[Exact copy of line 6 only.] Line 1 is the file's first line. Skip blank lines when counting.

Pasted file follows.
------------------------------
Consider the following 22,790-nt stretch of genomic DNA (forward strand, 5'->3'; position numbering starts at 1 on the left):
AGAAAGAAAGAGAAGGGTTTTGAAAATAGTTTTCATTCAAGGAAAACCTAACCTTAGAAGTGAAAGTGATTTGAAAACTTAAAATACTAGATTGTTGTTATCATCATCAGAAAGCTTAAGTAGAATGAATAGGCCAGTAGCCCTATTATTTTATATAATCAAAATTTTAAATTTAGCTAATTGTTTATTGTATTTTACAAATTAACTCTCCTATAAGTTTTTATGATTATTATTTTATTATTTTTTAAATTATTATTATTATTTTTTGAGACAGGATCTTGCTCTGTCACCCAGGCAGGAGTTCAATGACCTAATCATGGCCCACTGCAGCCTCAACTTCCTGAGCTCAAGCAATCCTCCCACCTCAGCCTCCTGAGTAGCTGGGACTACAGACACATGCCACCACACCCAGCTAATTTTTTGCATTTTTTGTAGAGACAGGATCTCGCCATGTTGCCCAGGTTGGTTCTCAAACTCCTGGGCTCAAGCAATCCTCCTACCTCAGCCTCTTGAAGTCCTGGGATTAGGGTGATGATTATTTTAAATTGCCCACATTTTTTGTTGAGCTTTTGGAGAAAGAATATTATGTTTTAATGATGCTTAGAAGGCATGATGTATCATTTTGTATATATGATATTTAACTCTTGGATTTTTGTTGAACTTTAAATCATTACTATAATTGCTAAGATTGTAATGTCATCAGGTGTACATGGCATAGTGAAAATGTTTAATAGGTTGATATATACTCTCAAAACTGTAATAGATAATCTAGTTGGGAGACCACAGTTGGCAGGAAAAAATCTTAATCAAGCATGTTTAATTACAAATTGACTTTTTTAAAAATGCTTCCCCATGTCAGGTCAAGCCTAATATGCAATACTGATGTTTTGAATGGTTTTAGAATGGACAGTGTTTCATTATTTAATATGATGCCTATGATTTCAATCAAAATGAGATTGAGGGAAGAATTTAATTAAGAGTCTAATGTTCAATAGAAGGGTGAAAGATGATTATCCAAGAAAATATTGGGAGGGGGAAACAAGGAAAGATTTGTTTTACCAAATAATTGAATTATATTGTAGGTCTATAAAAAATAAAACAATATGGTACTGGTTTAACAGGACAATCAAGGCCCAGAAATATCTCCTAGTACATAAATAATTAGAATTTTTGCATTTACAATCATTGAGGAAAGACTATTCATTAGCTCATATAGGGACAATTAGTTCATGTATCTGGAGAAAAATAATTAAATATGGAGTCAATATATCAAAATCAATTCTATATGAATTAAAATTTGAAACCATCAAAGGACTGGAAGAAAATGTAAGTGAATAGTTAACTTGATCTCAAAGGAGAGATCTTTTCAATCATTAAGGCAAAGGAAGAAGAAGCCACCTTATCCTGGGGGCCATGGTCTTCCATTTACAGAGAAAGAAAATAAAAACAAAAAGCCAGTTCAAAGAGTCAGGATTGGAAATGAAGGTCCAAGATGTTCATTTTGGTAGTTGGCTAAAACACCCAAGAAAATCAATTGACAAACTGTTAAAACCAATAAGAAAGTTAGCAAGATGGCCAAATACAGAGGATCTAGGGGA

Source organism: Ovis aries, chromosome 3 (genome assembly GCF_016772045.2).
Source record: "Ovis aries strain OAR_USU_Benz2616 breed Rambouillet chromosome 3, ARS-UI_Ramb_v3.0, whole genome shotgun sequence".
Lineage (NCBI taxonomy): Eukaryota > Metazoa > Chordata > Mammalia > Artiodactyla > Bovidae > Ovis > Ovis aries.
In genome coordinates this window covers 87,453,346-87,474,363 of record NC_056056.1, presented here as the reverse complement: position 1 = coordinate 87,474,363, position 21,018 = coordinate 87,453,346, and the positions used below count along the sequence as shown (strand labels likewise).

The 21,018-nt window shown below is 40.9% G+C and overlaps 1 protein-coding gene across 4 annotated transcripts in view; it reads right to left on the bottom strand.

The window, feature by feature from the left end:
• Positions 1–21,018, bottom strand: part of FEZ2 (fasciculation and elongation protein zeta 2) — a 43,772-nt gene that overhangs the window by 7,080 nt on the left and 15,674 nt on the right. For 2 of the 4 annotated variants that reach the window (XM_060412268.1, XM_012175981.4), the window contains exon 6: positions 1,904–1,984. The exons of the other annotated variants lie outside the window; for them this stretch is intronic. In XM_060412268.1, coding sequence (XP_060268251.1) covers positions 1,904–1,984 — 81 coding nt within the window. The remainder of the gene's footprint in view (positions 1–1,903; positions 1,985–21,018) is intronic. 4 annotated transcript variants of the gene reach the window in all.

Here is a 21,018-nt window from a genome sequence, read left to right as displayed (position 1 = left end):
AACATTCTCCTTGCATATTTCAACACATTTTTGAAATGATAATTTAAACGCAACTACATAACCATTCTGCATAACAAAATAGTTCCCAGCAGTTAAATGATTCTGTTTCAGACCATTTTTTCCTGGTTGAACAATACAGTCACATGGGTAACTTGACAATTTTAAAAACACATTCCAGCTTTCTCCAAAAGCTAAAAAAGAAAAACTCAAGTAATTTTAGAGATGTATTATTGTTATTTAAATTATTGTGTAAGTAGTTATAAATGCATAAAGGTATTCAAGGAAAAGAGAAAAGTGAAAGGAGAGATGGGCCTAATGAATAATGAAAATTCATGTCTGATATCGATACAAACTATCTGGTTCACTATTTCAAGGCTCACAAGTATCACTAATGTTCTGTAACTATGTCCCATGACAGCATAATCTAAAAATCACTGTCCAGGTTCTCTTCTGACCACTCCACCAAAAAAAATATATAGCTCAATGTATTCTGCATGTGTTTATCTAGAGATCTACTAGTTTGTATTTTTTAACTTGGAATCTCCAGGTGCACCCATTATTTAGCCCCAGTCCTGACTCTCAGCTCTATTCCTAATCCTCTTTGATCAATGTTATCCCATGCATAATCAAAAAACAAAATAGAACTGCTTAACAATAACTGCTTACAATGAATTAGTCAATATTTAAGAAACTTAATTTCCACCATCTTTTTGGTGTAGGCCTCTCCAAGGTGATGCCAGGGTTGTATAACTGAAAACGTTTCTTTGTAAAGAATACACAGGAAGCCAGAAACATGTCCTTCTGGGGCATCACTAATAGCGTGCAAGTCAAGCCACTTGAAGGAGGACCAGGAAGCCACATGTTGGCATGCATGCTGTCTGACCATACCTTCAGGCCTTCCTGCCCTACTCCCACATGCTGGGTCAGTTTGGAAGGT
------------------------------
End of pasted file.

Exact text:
In genome coordinates this window covers 87,453,346-87,474,363 of record NC_056056.1, presented here as the reverse complement: position 1 = coordinate 87,474,363, position 21,018 = coordinate 87,453,346, and the positions used below count along the sequence as shown (strand labels likewise).